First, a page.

The trial court anchored its decision to Reliance Life Insurance Co. v. Wolverton, supra. There, following a full evidentiary hearing and trial, the jury found that the insurance company, by retention of the past-due, delinquent premium payment tendered on Wolverton's life insurance policy in a "suspense account" for a period of six weeks, without any action on its part, including no request that the insured execute a health certificate, constituted a waiver by the company of the forfeiture provisions. The court held that the jury was entitled to find, as it did, that ". . . the acts and conduct of the [insurance company] were such as to cause a person of ordinary judgment to believe that a health certificate would not be required [to effect reinstatement]." In a nutshell, the Supreme Court of Colorado affirmed because there was substantial evidence in Wolverton that (a) the insurance company received and retained the delinquent premium payment tendered by Wolverton without any notification to Wolverton of any kind that it did not effect reinstatement of his policy and, (b) that because no health certificate was submitted by the insurance company to Wolverton [as so found by the jury, although disputed by the company], Wolverton had reasonable cause to believe that nothing further was required of him to effect reinstatement of the policy, notwithstanding the written conditions to the contrary contained in the policy.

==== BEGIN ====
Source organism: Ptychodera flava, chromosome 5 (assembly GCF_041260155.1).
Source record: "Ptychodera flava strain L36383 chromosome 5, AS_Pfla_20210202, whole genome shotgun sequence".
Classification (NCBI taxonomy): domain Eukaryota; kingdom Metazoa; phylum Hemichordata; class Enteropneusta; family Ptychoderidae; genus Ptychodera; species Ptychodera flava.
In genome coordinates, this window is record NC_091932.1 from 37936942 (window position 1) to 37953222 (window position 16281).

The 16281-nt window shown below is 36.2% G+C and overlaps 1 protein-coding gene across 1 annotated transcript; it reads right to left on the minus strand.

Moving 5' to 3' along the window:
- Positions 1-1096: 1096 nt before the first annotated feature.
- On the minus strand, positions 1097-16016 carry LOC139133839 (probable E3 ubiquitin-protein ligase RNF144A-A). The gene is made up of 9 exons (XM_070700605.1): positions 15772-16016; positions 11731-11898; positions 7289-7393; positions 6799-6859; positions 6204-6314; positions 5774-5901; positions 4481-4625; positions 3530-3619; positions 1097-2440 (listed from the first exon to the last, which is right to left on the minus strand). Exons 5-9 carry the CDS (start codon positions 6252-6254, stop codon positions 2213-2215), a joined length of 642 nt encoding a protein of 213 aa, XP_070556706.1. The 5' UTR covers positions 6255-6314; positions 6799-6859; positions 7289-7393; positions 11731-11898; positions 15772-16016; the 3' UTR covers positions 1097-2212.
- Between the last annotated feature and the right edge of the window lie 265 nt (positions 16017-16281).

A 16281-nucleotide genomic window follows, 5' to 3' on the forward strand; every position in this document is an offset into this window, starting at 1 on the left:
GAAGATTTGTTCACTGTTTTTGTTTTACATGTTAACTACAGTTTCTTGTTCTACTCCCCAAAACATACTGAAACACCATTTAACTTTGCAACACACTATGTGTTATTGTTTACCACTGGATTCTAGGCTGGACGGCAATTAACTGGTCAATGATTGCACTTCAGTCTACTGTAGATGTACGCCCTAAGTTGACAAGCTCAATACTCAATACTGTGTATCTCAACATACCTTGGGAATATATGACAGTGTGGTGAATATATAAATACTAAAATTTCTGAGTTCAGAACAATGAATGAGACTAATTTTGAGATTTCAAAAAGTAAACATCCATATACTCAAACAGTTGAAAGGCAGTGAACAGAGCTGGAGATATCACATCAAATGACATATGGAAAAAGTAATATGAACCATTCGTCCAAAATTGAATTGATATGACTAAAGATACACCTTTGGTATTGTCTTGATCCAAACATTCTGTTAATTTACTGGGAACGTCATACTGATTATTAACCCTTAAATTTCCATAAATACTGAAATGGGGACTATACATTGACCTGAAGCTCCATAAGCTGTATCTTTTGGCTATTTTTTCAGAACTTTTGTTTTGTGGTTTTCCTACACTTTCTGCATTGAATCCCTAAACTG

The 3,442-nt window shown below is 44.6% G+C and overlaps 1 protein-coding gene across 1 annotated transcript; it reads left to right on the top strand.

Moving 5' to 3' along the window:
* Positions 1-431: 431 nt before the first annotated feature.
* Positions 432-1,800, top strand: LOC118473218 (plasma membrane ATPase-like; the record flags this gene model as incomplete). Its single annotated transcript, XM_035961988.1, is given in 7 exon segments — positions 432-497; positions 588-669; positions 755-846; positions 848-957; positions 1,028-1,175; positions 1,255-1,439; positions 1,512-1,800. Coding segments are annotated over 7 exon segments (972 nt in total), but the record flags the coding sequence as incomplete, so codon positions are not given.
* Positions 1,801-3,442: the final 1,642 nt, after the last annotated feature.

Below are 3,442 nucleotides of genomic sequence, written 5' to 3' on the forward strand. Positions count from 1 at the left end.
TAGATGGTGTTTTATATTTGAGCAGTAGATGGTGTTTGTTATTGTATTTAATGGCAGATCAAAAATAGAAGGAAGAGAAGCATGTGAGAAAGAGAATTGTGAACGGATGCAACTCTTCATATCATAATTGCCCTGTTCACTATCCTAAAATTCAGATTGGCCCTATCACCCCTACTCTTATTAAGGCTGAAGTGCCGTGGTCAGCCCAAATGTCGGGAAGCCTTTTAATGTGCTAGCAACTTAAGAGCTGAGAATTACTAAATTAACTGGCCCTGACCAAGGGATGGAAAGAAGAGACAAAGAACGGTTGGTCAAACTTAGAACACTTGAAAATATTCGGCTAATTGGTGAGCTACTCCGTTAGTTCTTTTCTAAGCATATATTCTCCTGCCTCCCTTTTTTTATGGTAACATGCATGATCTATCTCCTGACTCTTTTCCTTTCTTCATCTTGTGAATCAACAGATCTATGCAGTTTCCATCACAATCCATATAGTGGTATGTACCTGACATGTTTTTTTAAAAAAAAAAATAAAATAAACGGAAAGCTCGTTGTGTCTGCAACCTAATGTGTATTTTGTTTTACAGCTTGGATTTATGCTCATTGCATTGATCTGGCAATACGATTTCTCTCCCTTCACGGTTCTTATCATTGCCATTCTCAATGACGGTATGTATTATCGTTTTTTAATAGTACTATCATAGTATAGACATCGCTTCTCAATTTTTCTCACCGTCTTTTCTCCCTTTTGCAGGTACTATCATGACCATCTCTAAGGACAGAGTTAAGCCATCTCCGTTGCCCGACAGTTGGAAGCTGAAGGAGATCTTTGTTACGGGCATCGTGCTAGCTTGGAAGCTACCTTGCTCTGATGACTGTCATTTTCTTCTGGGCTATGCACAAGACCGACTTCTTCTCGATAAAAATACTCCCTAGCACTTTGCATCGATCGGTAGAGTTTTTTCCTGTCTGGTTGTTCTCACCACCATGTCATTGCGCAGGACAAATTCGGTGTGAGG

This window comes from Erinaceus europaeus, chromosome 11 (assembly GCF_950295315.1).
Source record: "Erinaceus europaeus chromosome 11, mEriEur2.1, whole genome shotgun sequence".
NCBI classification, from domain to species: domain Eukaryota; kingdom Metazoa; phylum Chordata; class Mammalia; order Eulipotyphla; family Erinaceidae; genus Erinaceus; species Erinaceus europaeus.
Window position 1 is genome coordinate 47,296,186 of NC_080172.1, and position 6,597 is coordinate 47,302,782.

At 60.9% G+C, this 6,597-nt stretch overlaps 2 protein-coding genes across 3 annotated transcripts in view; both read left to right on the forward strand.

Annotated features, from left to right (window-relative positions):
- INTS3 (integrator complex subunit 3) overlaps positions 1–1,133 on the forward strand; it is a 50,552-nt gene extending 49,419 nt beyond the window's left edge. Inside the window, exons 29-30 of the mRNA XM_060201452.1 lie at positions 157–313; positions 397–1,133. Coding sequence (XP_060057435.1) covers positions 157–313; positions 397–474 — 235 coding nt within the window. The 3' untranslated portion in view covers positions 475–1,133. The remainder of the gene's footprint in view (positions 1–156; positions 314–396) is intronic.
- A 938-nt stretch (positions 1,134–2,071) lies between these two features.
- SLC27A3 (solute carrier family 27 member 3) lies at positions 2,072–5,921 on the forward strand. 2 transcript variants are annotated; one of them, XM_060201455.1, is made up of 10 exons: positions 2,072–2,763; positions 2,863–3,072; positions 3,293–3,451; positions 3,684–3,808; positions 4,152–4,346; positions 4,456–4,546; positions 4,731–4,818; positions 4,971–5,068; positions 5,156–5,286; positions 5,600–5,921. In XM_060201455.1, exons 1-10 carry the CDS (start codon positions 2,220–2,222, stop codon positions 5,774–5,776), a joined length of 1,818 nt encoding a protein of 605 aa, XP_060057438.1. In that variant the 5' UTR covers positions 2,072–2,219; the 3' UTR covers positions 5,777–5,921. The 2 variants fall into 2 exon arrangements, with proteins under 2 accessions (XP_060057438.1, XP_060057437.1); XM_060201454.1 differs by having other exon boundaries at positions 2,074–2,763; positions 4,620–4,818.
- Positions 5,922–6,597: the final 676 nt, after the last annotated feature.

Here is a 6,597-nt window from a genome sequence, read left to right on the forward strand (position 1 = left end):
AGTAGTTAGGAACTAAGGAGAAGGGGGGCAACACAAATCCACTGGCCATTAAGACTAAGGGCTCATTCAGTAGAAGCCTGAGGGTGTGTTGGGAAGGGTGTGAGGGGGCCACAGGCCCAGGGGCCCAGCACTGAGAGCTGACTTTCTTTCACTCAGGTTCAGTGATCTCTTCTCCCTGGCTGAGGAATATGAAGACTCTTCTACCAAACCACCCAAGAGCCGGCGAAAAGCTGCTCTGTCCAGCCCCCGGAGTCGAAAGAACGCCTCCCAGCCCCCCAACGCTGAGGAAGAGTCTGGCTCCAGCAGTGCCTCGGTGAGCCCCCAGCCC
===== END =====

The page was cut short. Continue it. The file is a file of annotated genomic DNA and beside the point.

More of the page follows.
In the present case, the trial court unequivocally stated that it followed the rules laid down in Wolverton, supra. Without reiterating the findings in detail, we simply observe that the trial court — as the trier-of-fact here — found that Puritan's acts and conduct, unlike those of Reliance, were not such as to cause Volis to believe that the health statement form was not required in order to effect reinstatement. We hold that the trial court's findings and conclusions are not clearly erroneous.
We are not here confronted with a problem involving the interpretation of ambiguous terms in the subject insurance policy. The language of the policy relative to the terms and conditions required of an insured to effect reinstatement of a lapsed policy are plain and clear. United States v. Bettenhausen, 499 F.2d 1223 (10th Cir. 1974).
An insurer, having received a request for reinstatement and the delinquent premium payment, has a reasonable time within which to demand proof of insurability or to return the premium money. Appleman, Insurance Law and Practice, Vol. 3A, § 2031, p. 519; Burnham v. Bankers Life Casualty Company, 24 Utah 2d 277, 470 P.2d 261 (1970), appeal after remand, 26 Utah 2d 9, 484 P.2d 155 (1971); Ryman v. American National Insurance Company, 5 Cal.3d 620, 96 Cal.Rptr. 728, 488 P.2d 32 (1971); Waldner v. Metropolitan Life Ins. Co., 149 Kan. 287, 87 P.2d 515 (1939). If the insurer acts prudently pursuant to the reinstatement terms and conditions so as to provide the insured adequate and reasonable opportunity to perform the conditions imposed for reinstatement, the general rule is that such performance is a condition precedent to reinstatement of the lapsed policy. Appleman, Insurance Law and Practice, Vol. 3A, § 2031, p. 517; 6 Couch, Insurance, § 1375, p. 4939; Anno., 162 A.L.R. 668. Under such circumstances the payment of the delinquent premium alone, as here, would not effect reinstatement of the policy, particularly where notice of the need of evidence of insurability is timely and adequately furnished. Smith v. Pacific Mutual Life Ins. Co., 192 F.2d 248 (6th Cir. 1952); Deposit Guaranty National Bank of Jackson v. Prudential Ins. Co. of America, 195 So.2d 506 (Miss. 1967); Peters v. Colonial Life Ins. Co. of America, 128 Pa. Super. 21, 193 A. 460 (1937); Gould v. Equitable Life Assurance Society of the United States, 231 N.Y. 208, 131 N.E. 892 (1921).